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Boxing federation expels judges, referees in Rio

RIO DE JANEIRO — After Russian fighters were awarded victories in a pair of controversial decisions at the Rio Olympics, boxing’s ruling federation has expelled a number of judges and referees it determined were not performing “at the level expected.”

The International Boxing Association, known as AIBA, did not disclose the number of officials suspended, but the BBC reported six of the 60 judges in Rio will no longer work at the Games.

AIBA spokesman Nicolas Jomard would neither confirm nor deny that number.

Boxers and national team coaches have complained about a number of decisions, prominent among them Russian Vladimir Nikitin’s unanimous decision over Michael John Conlan of Ireland in a bantamweight quarterfinal Tuesday and Monday’s heavyweight final, in which Russian Evgeny Tischenko won a unanimous decision over Kazakhstan’s Vasiliy Levit.

Conlan lost a medal even though he appeared to win all three rounds of his fight. After the decision was announced Nikitin dropped to his knees and covered his face with his hands in obvious relief while Conlan refused to leave the ring, tearing off his top, flipping off the judges and flexing his muscles to the crowd, which cheered him.

In the heavyweight bout, Tishchenki won the decision despite sustaining a serious cut to the head and spending the whole bout backpedaling.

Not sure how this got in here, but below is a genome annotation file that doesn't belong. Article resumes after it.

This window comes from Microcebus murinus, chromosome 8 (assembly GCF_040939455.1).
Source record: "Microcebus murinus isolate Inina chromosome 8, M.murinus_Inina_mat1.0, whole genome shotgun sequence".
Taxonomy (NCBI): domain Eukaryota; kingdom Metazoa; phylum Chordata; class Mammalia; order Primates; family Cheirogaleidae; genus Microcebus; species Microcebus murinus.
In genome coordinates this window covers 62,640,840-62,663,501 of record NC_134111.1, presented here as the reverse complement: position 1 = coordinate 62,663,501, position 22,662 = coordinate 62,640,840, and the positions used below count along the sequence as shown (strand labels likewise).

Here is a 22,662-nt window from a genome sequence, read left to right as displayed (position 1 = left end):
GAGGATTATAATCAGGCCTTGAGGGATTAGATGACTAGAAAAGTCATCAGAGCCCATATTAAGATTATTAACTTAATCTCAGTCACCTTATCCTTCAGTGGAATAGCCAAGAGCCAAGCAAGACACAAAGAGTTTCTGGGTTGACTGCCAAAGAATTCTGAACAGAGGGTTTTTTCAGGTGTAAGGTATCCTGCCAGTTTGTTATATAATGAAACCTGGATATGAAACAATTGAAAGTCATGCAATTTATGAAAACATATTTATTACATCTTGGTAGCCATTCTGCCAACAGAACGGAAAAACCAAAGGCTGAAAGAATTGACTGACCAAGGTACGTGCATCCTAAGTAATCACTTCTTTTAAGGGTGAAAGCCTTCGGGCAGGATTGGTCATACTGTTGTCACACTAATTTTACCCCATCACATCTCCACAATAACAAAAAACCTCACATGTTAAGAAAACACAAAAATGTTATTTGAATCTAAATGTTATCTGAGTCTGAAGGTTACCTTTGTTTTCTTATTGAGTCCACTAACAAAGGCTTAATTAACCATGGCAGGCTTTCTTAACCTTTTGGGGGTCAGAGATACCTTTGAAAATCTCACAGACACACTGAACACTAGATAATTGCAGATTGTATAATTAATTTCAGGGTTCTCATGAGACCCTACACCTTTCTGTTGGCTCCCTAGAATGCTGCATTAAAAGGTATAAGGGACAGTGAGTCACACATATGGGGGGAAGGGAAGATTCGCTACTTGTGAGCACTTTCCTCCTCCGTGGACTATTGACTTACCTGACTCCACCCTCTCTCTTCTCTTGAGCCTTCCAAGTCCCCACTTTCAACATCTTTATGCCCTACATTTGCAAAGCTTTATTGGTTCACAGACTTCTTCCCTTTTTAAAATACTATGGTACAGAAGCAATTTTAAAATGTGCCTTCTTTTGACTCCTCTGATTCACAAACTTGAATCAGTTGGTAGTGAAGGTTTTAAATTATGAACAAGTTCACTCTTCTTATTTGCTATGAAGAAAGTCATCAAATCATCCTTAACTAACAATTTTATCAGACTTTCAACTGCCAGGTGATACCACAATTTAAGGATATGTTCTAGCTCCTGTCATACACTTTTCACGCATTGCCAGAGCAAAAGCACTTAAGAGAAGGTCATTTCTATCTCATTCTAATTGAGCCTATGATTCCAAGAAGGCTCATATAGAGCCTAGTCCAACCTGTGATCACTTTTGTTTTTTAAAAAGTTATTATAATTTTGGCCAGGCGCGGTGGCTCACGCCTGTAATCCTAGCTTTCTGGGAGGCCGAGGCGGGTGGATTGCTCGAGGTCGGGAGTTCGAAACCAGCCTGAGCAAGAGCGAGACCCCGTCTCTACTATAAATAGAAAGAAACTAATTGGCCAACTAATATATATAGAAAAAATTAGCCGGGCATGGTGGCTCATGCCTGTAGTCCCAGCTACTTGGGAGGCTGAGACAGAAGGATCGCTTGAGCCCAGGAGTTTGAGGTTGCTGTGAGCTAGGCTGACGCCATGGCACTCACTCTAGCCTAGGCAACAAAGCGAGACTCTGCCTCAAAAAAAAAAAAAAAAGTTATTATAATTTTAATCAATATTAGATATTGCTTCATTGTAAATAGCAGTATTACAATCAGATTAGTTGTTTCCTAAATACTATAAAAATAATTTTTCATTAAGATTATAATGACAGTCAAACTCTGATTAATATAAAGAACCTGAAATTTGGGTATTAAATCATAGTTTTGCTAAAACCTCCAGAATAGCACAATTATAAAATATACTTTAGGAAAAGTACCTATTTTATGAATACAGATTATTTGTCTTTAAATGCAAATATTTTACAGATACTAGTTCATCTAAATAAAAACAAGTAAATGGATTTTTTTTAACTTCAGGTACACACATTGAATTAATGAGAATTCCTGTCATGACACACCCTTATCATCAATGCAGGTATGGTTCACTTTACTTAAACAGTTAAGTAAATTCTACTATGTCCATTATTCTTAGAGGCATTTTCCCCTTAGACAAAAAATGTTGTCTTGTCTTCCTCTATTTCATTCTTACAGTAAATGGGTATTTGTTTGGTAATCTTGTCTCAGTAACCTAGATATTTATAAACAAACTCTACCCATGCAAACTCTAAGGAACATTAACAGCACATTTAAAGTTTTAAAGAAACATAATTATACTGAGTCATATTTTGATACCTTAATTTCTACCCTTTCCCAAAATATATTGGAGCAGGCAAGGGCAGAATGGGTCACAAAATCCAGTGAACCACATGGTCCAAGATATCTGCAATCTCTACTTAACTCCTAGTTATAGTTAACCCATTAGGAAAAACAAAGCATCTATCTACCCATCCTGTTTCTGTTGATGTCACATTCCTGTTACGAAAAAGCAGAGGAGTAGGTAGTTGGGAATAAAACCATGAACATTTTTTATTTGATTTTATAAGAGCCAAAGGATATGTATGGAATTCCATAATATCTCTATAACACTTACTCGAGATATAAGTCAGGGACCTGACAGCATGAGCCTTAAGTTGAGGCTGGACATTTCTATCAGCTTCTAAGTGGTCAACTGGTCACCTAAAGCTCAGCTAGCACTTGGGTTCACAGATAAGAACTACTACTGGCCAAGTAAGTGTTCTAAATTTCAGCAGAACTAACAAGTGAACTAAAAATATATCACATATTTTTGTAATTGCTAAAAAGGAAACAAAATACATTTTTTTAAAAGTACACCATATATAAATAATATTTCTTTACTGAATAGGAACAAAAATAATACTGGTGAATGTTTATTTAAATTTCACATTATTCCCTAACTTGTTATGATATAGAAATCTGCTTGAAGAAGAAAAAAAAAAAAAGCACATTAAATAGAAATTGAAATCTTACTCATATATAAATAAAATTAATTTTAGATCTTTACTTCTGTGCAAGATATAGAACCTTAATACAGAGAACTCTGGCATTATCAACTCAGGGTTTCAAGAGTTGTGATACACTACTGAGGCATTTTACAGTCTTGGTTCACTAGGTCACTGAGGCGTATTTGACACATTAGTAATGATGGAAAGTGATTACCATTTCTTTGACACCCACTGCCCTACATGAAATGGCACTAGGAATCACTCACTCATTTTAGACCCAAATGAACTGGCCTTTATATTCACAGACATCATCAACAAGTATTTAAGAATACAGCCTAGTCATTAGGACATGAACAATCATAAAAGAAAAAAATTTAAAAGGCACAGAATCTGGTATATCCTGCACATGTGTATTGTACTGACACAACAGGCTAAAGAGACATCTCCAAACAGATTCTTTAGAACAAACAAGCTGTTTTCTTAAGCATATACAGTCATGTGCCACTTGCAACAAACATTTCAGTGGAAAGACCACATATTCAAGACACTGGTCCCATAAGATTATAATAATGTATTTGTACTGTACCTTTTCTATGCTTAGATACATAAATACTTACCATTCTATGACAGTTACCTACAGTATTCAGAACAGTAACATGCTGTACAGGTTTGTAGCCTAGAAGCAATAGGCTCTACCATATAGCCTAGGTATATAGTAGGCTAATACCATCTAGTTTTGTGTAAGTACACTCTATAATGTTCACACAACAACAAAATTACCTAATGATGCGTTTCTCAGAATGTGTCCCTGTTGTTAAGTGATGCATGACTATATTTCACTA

Vietnam’s Vuong Trong Nghia and Brazil’s Jones Kennedy Silva do Rosario judged both bouts. Nghia also worked Claressa Shields’ women’s middleweight bout Wednesday without incident.

AIBA rules do not allow for an appeal of either decision.

After his loss, Conlan accused the judges of being corrupt, noting the two most controversial decisions favored Russian fighters.

Rio is the first Olympics in which scoring is being done on the 10-point must system used in professional boxing. In past Olympic computers, judges used a computer system to count each punch, no matter how damaging the blow, and award the bout to the fighter who was most active.

Under the new system, judges declare a winner after each round based on criteria including quality of punches landed, aggression and tactics. Five judges score each bout with a computer randomly selecting which scorecards will count.

Some judges complained that they were having trouble transitioning from the old scoring system to the new one and the AIBA’s executive committee conceded that it was very concerned with the scoring after the Conlan and Levit fights.

The AIBA said it reviewed all 239 bouts conducted before Wednesday and determined that “less than a handful were not at the level expected” it said in a statement.

The AIBA also dismissed the corruption allegations saying that “unless tangible proof is put forward, not rumors, we will continue to use any means, including legal or disciplinary actions to protect our sport.”

New York Sports